Background: The study aims to describe the neurobehavioral and psychopathological disorders in road crash victims with cerebral lesions compared with multiple trauma sufferers with no brain damage.
Methods: This study compares the neuropsychological and psychopathological developments of two groups of road crash victims (25 severe brain injuries (SBI) and 25 multiple traumas (MULT)) on the basis of the Neurobehavioral Scale, the SCL 90-R and the State/Trait Anxiety Scale.
Results: On the basis of the Neurobehavioral Scale, it was clear that the SBI patients suffered from significantly more disorders of type factor 1 (self-appraisal and flexible thinking), factor II (withdrawal), factor III (mood swings, irritability, disinhibition, excitement), factor IV (attention, slower motor responses, and mental fatigue), factor V (articulatory problems, problems of oral expression, and oral comprehension) and nonfactored disorders (exaggerated somatic concerns). On the SCL 90-R scale, we observed a higher level of obsessive symptoms in the SBI patients, whereas there was no significant difference between the two groups on the State/Trait Anxiety Scale. Unexpected results indicated that the multiple trauma patients suffered from memory troubles (60%), concept disorganization (32%), loss of initiative (36%), irritability (52%), unusual thought content (40%), mood swings (40%), attention difficulties (24%), suspiciousness (48%), and feelings of guilt (36%).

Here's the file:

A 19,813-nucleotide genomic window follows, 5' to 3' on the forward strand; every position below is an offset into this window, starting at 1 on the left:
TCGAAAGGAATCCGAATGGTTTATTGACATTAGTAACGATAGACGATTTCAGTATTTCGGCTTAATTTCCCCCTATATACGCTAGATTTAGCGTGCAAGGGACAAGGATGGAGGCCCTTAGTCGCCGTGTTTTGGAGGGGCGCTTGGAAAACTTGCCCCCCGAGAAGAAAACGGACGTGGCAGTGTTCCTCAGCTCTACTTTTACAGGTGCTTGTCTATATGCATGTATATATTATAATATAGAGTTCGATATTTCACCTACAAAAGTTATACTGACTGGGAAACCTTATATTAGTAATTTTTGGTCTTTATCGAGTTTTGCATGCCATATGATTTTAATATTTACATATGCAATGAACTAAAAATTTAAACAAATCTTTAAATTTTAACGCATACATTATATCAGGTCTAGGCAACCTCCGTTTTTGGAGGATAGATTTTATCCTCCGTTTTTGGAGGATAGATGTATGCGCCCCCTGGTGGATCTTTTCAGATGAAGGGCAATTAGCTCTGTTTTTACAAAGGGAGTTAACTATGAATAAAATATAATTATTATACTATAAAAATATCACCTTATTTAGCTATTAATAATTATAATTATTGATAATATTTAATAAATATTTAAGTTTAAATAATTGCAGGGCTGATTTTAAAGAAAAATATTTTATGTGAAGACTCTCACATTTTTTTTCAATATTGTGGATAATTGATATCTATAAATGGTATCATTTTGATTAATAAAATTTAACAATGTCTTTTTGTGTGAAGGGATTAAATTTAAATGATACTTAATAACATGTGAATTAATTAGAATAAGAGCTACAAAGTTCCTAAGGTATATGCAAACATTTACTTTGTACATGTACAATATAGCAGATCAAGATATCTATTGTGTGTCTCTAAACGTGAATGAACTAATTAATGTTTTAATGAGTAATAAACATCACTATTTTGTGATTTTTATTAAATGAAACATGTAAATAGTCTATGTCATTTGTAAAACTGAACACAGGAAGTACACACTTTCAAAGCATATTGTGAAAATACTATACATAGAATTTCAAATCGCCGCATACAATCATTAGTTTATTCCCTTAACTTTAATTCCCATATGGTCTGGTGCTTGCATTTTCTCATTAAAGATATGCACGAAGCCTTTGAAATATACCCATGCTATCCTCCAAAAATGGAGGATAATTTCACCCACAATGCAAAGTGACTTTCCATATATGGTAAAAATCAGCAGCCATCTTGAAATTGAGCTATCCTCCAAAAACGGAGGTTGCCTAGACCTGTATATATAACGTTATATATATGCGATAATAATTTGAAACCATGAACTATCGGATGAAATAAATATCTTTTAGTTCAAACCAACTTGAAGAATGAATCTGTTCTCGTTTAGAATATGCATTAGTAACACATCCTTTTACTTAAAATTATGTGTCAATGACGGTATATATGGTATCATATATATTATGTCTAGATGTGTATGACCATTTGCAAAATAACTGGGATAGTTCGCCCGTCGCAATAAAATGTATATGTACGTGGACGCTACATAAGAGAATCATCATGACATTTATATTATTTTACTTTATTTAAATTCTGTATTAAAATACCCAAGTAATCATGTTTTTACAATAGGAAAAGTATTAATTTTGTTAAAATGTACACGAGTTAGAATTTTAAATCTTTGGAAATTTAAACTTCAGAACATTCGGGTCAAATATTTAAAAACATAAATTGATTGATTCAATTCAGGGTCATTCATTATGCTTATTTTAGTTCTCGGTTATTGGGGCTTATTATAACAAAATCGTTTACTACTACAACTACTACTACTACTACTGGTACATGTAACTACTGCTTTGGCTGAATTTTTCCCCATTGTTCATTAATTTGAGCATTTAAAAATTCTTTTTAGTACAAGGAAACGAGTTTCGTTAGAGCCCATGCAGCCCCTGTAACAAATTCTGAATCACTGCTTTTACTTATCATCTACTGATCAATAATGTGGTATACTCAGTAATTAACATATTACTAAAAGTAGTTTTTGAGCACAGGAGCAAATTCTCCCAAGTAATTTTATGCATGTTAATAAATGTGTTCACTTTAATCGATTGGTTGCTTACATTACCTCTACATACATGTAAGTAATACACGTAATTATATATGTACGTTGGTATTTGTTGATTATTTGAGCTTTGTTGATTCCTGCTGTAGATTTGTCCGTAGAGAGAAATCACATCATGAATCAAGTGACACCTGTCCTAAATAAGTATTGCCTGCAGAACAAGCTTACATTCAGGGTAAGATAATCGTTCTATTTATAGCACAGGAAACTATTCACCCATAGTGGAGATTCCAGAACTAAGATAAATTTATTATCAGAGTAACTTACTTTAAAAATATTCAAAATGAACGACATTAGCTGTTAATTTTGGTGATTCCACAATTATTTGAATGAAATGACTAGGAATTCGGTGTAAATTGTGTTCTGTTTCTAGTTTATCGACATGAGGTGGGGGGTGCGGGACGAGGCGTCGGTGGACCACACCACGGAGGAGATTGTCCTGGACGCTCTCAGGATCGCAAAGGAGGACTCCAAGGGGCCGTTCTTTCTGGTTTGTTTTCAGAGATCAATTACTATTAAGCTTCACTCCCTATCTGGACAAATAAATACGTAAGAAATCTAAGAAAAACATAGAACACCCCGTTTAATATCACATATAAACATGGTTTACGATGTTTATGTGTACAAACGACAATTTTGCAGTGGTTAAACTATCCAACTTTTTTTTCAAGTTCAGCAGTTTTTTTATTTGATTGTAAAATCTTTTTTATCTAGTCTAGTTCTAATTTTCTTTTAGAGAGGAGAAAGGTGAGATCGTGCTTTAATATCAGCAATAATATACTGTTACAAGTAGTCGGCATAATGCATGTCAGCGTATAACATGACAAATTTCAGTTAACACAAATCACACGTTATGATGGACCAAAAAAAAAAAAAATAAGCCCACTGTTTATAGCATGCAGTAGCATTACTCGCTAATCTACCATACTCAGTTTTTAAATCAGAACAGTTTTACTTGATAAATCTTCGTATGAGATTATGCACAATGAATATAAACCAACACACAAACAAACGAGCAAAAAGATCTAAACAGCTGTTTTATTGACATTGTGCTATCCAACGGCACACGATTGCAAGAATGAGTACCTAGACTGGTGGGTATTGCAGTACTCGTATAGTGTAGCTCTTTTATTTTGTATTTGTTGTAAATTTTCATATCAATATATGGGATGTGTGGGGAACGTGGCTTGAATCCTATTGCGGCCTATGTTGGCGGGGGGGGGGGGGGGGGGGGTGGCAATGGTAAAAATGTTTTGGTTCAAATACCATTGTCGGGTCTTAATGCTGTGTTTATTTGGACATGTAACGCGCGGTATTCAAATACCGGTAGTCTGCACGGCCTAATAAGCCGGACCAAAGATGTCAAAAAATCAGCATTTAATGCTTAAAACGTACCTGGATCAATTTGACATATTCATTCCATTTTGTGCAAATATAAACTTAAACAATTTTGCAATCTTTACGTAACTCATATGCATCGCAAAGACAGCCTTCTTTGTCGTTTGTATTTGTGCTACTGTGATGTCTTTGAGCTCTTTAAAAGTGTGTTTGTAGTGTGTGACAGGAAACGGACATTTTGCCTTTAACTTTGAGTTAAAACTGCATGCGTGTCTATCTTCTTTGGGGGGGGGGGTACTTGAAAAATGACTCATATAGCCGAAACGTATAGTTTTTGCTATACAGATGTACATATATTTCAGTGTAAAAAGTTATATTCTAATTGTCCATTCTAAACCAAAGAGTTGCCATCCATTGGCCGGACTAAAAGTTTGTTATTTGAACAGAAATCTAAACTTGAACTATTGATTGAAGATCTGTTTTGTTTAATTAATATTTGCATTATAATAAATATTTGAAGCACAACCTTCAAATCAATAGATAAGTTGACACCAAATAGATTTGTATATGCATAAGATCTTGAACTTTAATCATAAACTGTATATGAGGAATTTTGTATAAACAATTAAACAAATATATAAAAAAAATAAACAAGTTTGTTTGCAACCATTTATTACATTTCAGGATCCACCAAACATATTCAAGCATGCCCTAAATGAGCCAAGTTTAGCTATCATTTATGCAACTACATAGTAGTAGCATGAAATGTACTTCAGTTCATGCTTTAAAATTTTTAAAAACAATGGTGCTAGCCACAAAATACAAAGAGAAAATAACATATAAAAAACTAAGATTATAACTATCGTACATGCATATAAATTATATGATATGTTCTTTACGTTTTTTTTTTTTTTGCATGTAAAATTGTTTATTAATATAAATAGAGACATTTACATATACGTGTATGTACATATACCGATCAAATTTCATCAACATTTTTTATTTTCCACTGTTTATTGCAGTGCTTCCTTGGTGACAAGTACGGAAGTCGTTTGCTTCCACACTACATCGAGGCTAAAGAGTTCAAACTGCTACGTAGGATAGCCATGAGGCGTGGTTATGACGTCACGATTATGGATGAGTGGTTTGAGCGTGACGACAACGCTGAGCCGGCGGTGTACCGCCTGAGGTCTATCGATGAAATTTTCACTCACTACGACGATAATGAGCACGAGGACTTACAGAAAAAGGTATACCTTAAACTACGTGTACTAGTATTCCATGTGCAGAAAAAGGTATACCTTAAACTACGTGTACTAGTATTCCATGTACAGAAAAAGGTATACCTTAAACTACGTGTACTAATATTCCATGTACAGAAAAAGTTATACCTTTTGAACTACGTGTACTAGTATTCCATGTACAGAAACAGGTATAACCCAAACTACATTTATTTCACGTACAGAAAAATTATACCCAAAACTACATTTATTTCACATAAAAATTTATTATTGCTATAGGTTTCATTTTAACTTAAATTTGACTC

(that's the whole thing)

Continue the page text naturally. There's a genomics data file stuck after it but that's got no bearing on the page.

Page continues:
Conclusion: Even though multiple trauma sufferers do not receive a psychologic assessment of their cerebral functioning, and do not benefit from any rehabilitation, they exhibit neurobehavioral and psychopathological disorders which need to be taken into account when designing rehabilitation programs. This study points toward new therapeutic methods for the treatment of multiple trauma sufferers.
From the Surgical and Traumatologic Intensive Care Unit of Dijon University Hospital and Laboratory of Clinical and Social Psychology (LPCS), University of Burgundy, France.
Submitted for publication April 15, 2004.
Accepted for publication February 16, 2006.
Supported, in part, by the Dijon University Hospital (France).
Address for Reprints: Frénisy Marie-Claude, PhD, SRAU—Hôpital Général-3, Rue du Faubourg Raines, BP: 1519 21033 Dijon Cedex, France; email: firstname.lastname@example.org.